A host of new and established European talent were discussing new projects at the Les Arcs Co-Production Village this week.
Damjan Kozole, Claudio Cupellini, Ilann Girard and Alexandra Stone were among directors and producers presenting new projects to co-producers, sales companies and distributors at this week’s Les Arcs European Film Festival Co-Production Village.
Spare Parts and Slovenian Girl director Damjan Kozole [pictured] presented new film Night Life, which he wrote with Ognjen Svilicic and will direct himself. The black comedy follows the intertwined stories of a young mother, a repressed lawyer and a suicidal security guard in the Slovenian capital Ljubliana.
The film already has interest from a German producer and Kozole and producer Danijel Hocevar are looking for French and Croatian partners.
Speaking to Screen, Kozole described the script as a “strong, powerful story about a serious subject revealed through black comedy. It explores contemporary fears in France, Slovenia and the whole of Europe and will combine a cast of well known Slovenian actors with lesser known ones”.
“We’re waiting on a decision from the Slovenian Film Centre, who we hope will provide a decent amount of the budget,” said the director.
Kozole’s 2009 drama Slovenian Girl, a project which came out of the first edition of the Les Arcs Co-Production Village, debuted at the Sarajevo Film Festival before getting a berth at Toronto and more than 70 other festivals.
Italian production outfit Indiana Productions and director Claudio Cuppelini were present to discuss their new film The Beginners, a love story between an Italian waiter and a young Russian model spanning Paris, Milan and Moscow. The script is due to be completed early next year for an autumn shoot.
Cupellini’s third film retains many of the creative elements from his acclaimed 2010 drama A Quiet Life. The director is again writing his script with Filippo Gravino and Giudo Iuculano while cinematographer Gergely Poharnok and editor Giuseppe Trepiccione are on board once again. Rai is on board for development.
Speaking to Screen, Cupellini described the project: “As in my previous film A Quiet Life, I am trying to understand the behaviour of those who have no roots. My previous film was about a man escaping from his past and his relationship with his son. In this film, I follow two people who don’t have family or any supprt and who live in countries which are not theirs. It’s a story about finding the right person at the wrong time. And as in previous stories of mine I consider morality. My characters desperately want something from life and want to find their place in the world.”
Emmanuel Murat of Barbecue Films is teaming up with Christine Gozlan of Thelma Films on Weeping Susannah, an adaptation of Israeli writer Alona Kimhi’s novel, which features an impressive cast of attached actors including Marina Fois, Gael Garcia Bernal and Hanna Laslo.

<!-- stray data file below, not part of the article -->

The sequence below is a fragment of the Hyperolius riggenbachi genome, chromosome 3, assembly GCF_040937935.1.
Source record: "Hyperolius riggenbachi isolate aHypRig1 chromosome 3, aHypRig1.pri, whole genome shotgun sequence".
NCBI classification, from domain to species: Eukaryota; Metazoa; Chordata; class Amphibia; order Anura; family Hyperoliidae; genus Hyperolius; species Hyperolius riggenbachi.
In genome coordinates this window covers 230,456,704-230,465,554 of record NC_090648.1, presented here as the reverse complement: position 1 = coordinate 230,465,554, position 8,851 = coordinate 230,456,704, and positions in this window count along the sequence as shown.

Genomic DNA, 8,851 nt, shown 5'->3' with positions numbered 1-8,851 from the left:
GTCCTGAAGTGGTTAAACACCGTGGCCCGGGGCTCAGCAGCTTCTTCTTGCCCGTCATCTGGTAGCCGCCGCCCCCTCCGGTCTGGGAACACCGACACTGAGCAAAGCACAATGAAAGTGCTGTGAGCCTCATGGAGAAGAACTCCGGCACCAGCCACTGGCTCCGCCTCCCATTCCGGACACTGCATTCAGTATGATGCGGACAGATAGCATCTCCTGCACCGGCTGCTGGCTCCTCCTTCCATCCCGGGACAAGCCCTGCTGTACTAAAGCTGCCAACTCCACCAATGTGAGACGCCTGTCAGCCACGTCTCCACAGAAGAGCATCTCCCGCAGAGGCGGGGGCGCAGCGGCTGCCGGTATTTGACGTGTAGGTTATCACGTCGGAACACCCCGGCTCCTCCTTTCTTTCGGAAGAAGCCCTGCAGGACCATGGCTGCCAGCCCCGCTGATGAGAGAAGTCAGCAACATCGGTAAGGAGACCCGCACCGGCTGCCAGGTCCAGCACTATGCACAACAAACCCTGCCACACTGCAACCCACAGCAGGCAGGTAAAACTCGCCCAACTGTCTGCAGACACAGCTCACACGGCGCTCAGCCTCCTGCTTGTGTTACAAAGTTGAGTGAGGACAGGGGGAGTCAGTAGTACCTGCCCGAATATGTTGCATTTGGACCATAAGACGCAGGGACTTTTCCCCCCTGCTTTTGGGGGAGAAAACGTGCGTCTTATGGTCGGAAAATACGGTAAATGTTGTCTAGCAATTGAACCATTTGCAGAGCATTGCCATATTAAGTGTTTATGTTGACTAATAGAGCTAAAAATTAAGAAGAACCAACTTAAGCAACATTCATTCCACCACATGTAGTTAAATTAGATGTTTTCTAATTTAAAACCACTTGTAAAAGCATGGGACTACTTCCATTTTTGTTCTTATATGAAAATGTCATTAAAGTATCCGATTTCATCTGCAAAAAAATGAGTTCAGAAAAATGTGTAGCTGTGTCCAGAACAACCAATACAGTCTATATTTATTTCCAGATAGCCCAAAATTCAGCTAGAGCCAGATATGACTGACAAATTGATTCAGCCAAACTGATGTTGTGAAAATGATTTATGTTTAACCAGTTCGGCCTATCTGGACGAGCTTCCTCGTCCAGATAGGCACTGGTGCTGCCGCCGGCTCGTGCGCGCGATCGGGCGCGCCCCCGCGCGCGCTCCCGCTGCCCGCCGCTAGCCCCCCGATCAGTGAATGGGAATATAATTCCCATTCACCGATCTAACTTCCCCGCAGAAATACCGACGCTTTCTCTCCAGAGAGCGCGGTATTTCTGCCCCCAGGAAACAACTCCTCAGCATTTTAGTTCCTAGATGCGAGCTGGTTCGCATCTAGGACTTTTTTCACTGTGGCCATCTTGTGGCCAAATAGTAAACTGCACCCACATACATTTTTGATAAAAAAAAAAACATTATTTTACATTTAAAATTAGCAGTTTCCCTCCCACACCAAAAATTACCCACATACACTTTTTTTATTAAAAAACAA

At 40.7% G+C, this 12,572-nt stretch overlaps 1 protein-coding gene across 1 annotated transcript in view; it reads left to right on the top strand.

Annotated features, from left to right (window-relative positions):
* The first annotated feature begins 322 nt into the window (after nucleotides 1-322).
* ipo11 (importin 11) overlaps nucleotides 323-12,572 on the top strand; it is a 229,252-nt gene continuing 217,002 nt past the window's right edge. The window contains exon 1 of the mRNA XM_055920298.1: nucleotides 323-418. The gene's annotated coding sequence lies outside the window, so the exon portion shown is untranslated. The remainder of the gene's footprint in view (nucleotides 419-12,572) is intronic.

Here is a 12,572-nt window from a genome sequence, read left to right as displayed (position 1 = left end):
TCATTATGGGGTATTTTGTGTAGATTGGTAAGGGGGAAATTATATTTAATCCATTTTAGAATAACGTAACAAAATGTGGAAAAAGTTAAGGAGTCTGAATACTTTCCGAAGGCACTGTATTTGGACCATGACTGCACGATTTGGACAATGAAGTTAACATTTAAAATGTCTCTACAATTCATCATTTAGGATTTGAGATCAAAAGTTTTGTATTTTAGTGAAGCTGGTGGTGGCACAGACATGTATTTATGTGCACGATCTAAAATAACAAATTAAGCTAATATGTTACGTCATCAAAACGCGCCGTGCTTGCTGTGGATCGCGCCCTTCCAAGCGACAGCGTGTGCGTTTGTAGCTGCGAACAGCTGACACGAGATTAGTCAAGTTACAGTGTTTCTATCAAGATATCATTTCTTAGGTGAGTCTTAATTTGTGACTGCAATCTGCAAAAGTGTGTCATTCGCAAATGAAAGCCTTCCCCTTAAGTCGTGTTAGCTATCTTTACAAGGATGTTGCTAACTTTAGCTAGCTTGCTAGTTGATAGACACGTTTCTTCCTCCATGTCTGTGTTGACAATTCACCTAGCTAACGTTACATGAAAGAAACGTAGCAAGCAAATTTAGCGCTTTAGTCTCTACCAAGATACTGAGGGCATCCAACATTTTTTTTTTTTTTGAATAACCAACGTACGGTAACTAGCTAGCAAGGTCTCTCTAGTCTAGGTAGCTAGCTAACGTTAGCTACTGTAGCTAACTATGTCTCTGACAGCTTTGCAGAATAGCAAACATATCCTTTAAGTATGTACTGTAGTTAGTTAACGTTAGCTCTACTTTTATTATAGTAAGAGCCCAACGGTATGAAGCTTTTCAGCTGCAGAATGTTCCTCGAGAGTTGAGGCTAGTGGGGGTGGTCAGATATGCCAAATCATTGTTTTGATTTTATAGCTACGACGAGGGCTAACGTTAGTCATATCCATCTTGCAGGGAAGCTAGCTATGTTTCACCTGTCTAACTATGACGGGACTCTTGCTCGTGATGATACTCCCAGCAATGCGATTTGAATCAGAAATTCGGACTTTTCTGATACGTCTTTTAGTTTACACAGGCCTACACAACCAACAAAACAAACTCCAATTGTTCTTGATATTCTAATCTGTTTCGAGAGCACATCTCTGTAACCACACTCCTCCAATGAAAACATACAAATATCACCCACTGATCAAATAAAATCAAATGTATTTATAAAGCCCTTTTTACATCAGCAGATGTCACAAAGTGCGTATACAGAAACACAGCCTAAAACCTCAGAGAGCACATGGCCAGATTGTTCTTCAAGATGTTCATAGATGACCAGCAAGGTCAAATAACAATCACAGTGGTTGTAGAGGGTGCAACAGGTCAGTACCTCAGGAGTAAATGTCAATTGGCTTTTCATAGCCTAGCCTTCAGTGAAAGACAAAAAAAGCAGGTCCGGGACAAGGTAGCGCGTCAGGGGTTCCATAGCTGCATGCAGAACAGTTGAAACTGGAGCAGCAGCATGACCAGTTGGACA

Set shortly after the assassination of Israeli prime minister Yitzhak Rabin, the story follows an emotionally unstable young woman who has her life turned upside down when a distant cousin knocks on her door.
Murat’s partner at Barbecue, Cyril Cohen, has written the adaptation and will direct, while Israeli producer Amir Harel is on board as an executive producer. Murat was at Les Arcs looking for a co-producer preferably from Belgium or Luxembourg and hopes to shoot the film in Tel Aviv. Some finance is already secured from CNC.
UK producer Alexandra Stone and first-time feature director Camille Griffin were at the event with Heatwave, a drama set during the 2003 European heatwave about an English family that suffers an injustice at the hands of a corrupt French small-town mayor.
Stone and Griffin were looking for French backing for the drama which features a strong cast of attached actors including Vincent Cassel’s sister Cecile, Max Irons, Tcheky Karyo and Richard E Grant.
Producer Ilona Schultz of Germany-based Fortune Cookie Productions was at Les Arcs with her first international production The Lying Dutchman, which was written by Oscar-nominted writer-director Ulrike Grote specifically for Rutger Hauer, who is attached to play the lead.
The family saga follows a wild, independent 60-year old who is made a grandfather out of the blue and has to transform into a caring dad.
Schulz hopes to shoot the film in Ireland and Germany and is looking for co-production partners, preferably from Ireland. A chunk of the budget has already been secured from the DFFF and ZDF/ARTE.
Schulz’s first feature, comedy Die Kirche Bleibt im Dorf, written by Grote, is currently in the editing stage and will be released in Germany by Camino in summer 2012.
Producer Alexis Dantec was showcasing new noir thriller The Far Cry, to be directed by Solveig Anspach, while Jean Denis Le Dinahet was presenting first feature The Last Off, which is being co-produced by Luigi and Olivia Musini of Cinemaundici. Renato Scarpa and singer Eddy Mitchell are attached to the Italian comedy.
In total, 22 projects participated in the event which ran Dec 11-13.